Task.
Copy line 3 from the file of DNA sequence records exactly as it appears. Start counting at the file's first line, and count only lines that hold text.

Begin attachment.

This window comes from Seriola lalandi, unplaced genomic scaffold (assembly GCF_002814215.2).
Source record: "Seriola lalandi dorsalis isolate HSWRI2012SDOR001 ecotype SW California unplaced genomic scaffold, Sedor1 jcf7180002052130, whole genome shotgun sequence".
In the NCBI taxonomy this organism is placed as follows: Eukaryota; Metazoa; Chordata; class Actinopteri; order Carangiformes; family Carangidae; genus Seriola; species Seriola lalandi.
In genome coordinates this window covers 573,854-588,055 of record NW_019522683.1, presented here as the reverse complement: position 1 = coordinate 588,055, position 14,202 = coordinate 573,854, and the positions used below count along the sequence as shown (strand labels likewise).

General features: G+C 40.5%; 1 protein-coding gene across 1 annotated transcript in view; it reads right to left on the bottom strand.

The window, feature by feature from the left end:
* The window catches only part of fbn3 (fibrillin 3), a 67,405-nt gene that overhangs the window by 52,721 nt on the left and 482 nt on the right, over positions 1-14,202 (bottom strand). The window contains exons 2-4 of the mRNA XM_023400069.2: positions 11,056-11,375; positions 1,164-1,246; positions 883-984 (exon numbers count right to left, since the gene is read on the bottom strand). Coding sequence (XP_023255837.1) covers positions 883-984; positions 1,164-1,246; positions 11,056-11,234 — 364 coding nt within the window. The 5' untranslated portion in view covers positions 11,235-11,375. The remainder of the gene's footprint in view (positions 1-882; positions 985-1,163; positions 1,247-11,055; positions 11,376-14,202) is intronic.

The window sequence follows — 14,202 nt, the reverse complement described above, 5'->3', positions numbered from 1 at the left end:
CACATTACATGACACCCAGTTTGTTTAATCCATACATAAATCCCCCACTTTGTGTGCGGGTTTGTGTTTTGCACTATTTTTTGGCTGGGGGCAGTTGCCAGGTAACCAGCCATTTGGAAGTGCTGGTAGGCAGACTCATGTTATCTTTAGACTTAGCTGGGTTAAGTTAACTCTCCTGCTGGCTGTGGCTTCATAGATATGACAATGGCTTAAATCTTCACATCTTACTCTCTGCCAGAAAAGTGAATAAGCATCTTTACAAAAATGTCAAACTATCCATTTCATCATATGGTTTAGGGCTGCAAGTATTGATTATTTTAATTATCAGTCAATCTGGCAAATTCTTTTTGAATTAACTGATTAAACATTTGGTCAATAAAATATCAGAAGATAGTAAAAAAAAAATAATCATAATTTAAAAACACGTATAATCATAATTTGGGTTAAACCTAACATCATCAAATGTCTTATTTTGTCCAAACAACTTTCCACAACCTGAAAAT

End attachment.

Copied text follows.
In the NCBI taxonomy this organism is placed as follows: Eukaryota; Metazoa; Chordata; class Actinopteri; order Carangiformes; family Carangidae; genus Seriola; species Seriola lalandi.